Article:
out. It will be wary of telling a child that
it is ‘the angry one’, ‘the little philosopher’

or even ‘the kind one’: it will allow
the child the luxury of picking its own identity.

  • Clinginess
    The good parent knows that children may well

cling for a long while, and will never dismiss
this natural need for reassurance in pejorative

terms. It won’t tell the child to buck up
and be a ‘good little man’ or ‘young

lady who can make me proud’. It will know
that those who end up securely attached and

able to tolerate absence are those who were
originally allowed to have as much dependence

and connection as they needed. There will
be few requests to be ‘brave’ at the school


  • Perfection
    A good parent won’t set themselves up as

impossibly glamorous or remote, a figure whom
a child might be tempted to idealise and ruminate

over from afar. They will know how to be present
and very ordinary around the house; dignified

perhaps but also on occasion ratty, forgetful,
silly and greedily keen to have too much desert.

The good parent will know that parental quirks
and flaws are there to remind a child to reconcile

itself to its own humanity – and also eventually
to leave home and get on with their own lives.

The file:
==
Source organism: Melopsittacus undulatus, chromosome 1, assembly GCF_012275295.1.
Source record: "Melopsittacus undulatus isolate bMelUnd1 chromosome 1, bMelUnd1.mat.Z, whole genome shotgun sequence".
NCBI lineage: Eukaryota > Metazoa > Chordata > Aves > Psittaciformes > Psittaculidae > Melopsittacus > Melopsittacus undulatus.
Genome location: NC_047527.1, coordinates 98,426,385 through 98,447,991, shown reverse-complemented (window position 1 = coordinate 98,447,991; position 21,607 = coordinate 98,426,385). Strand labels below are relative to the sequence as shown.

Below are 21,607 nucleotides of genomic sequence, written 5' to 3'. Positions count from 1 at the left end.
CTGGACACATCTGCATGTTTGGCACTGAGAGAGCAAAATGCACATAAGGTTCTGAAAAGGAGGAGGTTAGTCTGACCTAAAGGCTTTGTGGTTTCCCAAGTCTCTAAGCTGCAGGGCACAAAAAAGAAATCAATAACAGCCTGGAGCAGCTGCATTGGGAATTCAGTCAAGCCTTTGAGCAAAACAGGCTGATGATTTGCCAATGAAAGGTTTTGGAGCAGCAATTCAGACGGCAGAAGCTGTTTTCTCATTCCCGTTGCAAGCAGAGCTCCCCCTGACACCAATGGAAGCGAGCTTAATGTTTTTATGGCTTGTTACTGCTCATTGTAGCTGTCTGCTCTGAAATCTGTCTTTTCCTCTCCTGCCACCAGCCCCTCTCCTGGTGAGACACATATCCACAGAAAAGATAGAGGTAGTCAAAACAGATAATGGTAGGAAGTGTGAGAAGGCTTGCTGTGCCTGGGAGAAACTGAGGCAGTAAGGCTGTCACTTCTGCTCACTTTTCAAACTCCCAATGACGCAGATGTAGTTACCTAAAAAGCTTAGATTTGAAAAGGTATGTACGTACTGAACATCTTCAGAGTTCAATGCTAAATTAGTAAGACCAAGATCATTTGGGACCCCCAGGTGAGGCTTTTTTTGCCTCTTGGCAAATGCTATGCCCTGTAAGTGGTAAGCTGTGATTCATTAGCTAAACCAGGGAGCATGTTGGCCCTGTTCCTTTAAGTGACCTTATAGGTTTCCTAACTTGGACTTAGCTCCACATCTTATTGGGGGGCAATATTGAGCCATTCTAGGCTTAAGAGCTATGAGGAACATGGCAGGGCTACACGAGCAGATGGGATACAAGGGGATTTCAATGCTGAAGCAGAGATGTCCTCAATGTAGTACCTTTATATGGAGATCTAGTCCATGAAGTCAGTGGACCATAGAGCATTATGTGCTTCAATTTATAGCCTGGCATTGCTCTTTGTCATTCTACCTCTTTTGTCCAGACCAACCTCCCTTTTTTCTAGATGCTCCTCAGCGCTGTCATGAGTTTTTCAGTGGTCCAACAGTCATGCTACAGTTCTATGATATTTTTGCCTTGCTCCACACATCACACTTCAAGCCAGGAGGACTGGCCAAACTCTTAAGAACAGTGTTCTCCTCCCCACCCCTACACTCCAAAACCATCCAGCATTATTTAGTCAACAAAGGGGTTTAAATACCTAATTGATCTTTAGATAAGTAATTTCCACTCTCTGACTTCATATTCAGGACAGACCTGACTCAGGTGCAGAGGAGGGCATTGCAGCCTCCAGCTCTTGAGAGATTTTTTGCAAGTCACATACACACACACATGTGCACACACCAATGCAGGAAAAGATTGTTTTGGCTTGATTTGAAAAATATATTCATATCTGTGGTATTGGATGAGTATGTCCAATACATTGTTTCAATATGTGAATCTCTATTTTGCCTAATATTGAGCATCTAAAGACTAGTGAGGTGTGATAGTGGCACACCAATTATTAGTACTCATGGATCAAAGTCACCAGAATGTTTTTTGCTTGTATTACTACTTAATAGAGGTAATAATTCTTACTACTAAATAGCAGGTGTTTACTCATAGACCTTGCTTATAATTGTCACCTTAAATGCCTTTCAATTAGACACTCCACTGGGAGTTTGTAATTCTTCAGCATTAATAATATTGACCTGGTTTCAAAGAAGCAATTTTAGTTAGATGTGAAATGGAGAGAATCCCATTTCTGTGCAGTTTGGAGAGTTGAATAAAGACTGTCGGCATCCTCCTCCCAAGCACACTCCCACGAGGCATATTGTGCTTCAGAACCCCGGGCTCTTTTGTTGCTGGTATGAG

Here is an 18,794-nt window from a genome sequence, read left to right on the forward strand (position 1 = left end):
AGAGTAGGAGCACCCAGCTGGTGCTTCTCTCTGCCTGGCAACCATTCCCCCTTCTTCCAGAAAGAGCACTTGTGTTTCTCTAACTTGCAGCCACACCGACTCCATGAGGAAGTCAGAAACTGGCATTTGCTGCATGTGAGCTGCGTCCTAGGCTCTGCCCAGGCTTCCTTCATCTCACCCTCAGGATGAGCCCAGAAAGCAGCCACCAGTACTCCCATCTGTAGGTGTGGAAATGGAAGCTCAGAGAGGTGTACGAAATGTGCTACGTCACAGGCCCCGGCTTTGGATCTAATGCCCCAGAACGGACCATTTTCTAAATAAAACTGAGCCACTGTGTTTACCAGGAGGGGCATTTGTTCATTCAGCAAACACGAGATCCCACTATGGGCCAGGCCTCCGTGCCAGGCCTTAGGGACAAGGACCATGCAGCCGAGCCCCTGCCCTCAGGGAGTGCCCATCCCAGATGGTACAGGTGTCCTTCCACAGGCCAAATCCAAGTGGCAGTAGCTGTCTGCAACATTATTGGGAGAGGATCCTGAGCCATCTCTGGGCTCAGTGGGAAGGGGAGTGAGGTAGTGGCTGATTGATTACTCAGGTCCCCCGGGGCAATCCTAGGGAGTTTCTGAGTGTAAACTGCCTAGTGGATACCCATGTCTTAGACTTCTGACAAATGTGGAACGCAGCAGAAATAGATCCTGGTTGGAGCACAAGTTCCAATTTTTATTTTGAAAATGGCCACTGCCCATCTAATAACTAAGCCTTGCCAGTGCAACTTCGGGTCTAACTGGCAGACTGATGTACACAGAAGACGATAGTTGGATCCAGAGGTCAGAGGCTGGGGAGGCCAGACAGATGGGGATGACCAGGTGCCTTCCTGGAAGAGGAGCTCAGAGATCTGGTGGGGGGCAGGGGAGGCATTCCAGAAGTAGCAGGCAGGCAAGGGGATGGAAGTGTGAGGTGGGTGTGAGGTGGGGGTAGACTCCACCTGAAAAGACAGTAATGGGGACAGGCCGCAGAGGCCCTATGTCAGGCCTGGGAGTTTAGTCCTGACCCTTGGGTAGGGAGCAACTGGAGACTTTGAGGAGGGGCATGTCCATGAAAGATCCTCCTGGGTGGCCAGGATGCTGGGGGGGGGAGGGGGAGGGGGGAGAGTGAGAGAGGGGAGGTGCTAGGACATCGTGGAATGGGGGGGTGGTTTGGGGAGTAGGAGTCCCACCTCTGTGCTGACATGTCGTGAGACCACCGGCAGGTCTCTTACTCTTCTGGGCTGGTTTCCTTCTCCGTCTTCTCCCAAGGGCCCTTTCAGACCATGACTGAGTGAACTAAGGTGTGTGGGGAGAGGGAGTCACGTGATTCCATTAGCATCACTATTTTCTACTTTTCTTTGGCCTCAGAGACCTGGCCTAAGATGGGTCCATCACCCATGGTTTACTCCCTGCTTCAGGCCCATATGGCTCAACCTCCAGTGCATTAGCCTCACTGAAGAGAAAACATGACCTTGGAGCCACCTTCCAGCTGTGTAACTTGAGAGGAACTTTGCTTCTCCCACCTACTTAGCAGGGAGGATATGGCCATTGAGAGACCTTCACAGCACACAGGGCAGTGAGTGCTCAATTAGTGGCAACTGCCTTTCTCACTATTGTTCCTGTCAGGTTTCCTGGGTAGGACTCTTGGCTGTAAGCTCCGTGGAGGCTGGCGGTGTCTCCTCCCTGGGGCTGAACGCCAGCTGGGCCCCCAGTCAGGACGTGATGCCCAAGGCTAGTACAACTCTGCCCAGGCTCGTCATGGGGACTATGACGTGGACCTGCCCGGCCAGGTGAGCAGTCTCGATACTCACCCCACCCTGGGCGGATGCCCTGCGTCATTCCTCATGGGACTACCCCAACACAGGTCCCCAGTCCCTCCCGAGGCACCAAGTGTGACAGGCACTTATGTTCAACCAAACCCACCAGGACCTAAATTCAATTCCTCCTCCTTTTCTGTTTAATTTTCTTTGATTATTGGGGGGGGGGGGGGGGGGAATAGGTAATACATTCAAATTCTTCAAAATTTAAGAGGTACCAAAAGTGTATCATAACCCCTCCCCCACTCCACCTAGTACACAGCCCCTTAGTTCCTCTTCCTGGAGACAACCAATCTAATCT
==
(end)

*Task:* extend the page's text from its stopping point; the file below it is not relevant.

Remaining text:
• Boringness
    A good parent will know how to appear very

boring. It will understand that what a child
chiefly needs is a source of reliable calm,

not fireworks and excitement (it has enough
of these inside its own mind). It should be

there, in the same place, saying more or less
the same things, for decades. It should take

care to be predictable and to edit out its
surprising moods, the child doesn’t need

a full picture of every perturbance and temptation
coursing through its carers’ minds. The

parent accepts that ‘mummy’ or ‘daddy’
are roles, not full representations; it should

be the privilege of every child not to have
to know its parents in complete detail.

  • Unreciprocated Love
    The good parent isn’t looking for a balanced

relationship. It is happy to give unilaterally.
It doesn’t need to be asked how its day

was or what it thinks of the government’s
new policy on insurance. It knows that a child

should be able to take a parent substantially
for granted. The parent’s reward for all

their work won’t ever be direct; it will
arrive by noting, in many years time, that

their child has developed into a very good
parent themselves.

Put simply: love is the considerate, tender,
hugely patient behaviour displayed by an adult

over many years towards a child who cannot
help but be largely out of control, confused,

frustrating and bewildered – in order that
it might over time grow into an adult who

can take its place in society without too
much of a loss of spontaneity, without too

much terror and with a basic trust in its
own capacities and chances of fulfilment.

It should be a matter of global consternation
that, despite our many advances, we are still

only at the dawn of knowing how to ensure
that we all have the loving childhoods

we deserve.

How to overcome your childhood is a book that teaches us how character is developed, the concept of emotional inheritance, the formation of concepts of being good or bad and the impact of parental styles on the way we choose adult partners